“The people he has worked with knew that they could count on him to represent their interests in the context of the institution’s goals in a considered and reasonable manner while at the same time maintaining his vision of the future of the Department of Medicine.”
“He is a rare breed,” Dr. Maynard said. “I guess I’d call him a quadruple threat. An outstanding scientist, a superb clinician, a great educator, and an incredible leader and administrator to boot.
“While he is not really replaceable,” he said, “he has left an enduring legacy that stresses clinical and operational excellence, as well as research contributions.”
Dr. Finn said, “In addition to [his] world-class scientific reputation, Dr. Kaushansky is most respected for his character and vision.”
“He makes his department and faculty a priority, while striving to always do the right thing for the patients,” she said. “He will be most remembered for his infectious enthusiasm, upbeat attitude, and steady, insightful guidance of students and faculty.”
“He leaves an 8-year legacy that advanced the Department of Medicine in many ways,” said Dr. Carethers, “including growing faculty, changing the way residents learn, obtaining key recruitments for division chiefs and faculty, enhancing VA relations, and being an all out cheerleader for the Department.”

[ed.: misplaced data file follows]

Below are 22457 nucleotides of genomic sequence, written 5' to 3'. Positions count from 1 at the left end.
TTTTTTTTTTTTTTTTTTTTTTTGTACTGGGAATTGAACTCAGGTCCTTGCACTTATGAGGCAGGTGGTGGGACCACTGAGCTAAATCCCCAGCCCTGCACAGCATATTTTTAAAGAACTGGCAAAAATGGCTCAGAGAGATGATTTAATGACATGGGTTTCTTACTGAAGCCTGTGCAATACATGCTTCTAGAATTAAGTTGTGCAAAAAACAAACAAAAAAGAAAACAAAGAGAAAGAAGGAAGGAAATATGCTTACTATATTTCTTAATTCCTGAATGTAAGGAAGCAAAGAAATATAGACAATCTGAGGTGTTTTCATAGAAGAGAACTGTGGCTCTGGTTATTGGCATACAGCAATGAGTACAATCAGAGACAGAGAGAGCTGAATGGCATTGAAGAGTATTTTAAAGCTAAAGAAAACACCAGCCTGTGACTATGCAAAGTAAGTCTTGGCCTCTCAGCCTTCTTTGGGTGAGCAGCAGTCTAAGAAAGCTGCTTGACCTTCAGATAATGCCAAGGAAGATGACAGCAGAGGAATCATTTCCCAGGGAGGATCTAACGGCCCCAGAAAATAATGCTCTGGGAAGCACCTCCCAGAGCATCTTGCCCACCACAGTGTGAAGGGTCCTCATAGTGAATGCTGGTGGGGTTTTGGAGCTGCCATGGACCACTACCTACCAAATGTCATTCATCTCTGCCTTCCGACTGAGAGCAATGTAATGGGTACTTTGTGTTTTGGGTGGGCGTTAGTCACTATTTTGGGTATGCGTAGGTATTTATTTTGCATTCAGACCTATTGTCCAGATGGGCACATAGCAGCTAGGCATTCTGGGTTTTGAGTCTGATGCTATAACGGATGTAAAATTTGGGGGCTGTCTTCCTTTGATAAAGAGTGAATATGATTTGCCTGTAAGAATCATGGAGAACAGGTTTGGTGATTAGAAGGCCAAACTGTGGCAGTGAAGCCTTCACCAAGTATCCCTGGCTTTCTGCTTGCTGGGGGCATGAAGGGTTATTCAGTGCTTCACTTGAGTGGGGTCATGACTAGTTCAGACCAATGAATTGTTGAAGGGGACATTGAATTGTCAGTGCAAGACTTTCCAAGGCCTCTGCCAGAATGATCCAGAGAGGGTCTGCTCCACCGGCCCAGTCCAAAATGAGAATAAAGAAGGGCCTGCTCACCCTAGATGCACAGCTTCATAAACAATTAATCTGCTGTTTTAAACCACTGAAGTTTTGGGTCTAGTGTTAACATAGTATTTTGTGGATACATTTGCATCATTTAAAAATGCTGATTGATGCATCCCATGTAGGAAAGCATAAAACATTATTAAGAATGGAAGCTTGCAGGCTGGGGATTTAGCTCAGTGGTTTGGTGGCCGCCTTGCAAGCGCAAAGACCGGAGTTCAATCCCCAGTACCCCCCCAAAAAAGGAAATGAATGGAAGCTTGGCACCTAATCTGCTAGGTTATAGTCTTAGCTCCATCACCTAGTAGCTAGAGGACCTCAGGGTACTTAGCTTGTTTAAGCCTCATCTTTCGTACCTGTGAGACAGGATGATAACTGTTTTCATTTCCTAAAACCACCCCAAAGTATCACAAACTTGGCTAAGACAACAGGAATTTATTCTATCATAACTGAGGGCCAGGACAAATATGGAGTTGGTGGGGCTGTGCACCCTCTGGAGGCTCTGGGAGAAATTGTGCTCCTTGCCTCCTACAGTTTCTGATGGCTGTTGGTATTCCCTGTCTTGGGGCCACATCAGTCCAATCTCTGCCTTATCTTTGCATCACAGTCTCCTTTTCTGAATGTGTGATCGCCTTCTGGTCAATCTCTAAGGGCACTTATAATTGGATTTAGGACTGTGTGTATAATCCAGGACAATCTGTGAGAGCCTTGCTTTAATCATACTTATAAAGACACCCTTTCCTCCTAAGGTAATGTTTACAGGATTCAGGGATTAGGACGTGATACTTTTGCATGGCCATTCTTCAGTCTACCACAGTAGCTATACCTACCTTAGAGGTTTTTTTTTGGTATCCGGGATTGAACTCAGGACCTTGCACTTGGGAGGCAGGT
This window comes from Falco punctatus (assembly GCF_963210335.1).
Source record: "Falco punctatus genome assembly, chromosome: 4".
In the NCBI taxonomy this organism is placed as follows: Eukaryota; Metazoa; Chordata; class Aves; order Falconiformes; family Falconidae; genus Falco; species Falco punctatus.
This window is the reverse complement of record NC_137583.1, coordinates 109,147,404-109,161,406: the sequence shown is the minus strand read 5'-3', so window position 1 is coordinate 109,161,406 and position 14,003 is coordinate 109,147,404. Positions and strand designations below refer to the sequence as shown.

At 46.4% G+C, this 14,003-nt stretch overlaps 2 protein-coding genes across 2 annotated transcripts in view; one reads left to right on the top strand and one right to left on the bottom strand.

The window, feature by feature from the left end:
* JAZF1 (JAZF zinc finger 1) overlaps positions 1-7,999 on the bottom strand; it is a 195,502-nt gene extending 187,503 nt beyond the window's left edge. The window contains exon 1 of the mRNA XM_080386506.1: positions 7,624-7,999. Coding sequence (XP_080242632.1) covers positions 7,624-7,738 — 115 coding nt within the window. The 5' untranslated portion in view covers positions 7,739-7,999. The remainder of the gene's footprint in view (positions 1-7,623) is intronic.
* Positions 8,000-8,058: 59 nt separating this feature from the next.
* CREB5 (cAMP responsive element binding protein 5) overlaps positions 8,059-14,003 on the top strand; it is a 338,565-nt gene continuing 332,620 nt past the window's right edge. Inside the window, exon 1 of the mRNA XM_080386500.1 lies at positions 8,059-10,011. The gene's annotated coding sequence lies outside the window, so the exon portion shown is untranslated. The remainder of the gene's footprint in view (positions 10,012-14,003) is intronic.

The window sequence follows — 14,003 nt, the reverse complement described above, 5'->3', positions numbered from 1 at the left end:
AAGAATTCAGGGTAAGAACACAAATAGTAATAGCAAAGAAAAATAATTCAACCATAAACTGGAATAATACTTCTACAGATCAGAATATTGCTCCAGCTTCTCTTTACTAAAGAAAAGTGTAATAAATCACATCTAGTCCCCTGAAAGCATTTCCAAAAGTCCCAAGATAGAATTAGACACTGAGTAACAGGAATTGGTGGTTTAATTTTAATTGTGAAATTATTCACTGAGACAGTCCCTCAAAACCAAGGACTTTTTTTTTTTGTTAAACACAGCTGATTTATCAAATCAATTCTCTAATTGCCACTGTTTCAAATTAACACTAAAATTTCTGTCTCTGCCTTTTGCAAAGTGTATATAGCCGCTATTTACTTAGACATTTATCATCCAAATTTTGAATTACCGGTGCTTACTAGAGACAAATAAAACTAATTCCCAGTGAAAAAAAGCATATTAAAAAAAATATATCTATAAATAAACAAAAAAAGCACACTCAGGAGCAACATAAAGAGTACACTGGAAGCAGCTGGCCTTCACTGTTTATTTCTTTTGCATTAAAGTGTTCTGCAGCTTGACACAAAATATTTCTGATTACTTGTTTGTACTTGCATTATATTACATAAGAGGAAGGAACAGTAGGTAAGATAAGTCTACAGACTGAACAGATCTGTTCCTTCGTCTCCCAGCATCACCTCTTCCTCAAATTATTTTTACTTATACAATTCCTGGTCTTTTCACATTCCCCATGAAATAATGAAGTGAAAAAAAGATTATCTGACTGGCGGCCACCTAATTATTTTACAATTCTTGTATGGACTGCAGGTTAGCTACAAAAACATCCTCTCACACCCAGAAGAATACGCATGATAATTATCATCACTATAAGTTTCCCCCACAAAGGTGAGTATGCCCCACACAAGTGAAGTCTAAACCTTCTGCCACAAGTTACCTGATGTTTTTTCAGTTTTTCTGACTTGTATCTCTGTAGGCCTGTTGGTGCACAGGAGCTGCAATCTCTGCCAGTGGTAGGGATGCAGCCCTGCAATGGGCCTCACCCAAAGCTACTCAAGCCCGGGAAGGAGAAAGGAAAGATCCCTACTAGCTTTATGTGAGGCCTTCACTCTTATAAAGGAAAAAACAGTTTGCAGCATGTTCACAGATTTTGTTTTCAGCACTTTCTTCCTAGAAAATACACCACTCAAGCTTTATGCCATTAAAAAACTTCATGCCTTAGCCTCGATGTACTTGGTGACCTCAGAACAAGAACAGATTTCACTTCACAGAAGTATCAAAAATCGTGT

On June 21, Dr. Kaushansky was honored at a farewell reception hosted by David Brenner, M.D., Dean of the UCSD School of Medicine and Vice Chancellor, Health Sciences. In his remarks there, Dr. Kaushansky expressed his appreciation for “eight and a half years of good friends, challenges, and teamwork.”
Observing that he had been involved in recruiting many of the faculty members in the room, he said, “Everything at UCSD works toward recruiting great people.”
“It’s easy, at UCSD, to build things and to make a difference,” he said. “Everybody makes everyone else stronger.”
Dr. Kaushansky praised UCSD’s “incredible richness” of people, science, teaching, and clinical programs. “I’ve never seen more devotion to the three missions,” he said.
And now he looks ahead.
“In academic medicine, you get to re-craft yourself every ten years,” he said. “I’m looking forward to my newly-found steep learning curve.”
Dr. Kaushansky was honored at a tribute from the senior leaders of the Department of Medicine on July 11. There will be a tribute from all departmental staff, faculty, and house staff on a date to be selected.
“Although one could cite metric after metric by which his unceasing efforts strengthened the Department,” said Dr. Schooley, “what many of us think distinguished his tenure most was the way in which his ‘bottom up’ style of leadership brought out the best in all of us.
“The Department will benefit for many years to come from things he set in motion – as will each of its members from what we learned from his multifaceted demonstration of scholarship, integrity, imagination and dedication to his Department.”
Dr. Barbara A. Parker is an investigator in the new clinical trial described in “UC San Diego Researcher Awarded $5.3 Million for Breast Cancer Survivorship Study” from the UCSD Newsroom.
The Moores UCSD Cancer Center’s clinical trials of a promising new lung cancer treatment are the subject of the UCSD Newsroom story, “New Lung Cancer Drug Shows Dramatic Results for Shrinking Tumors.”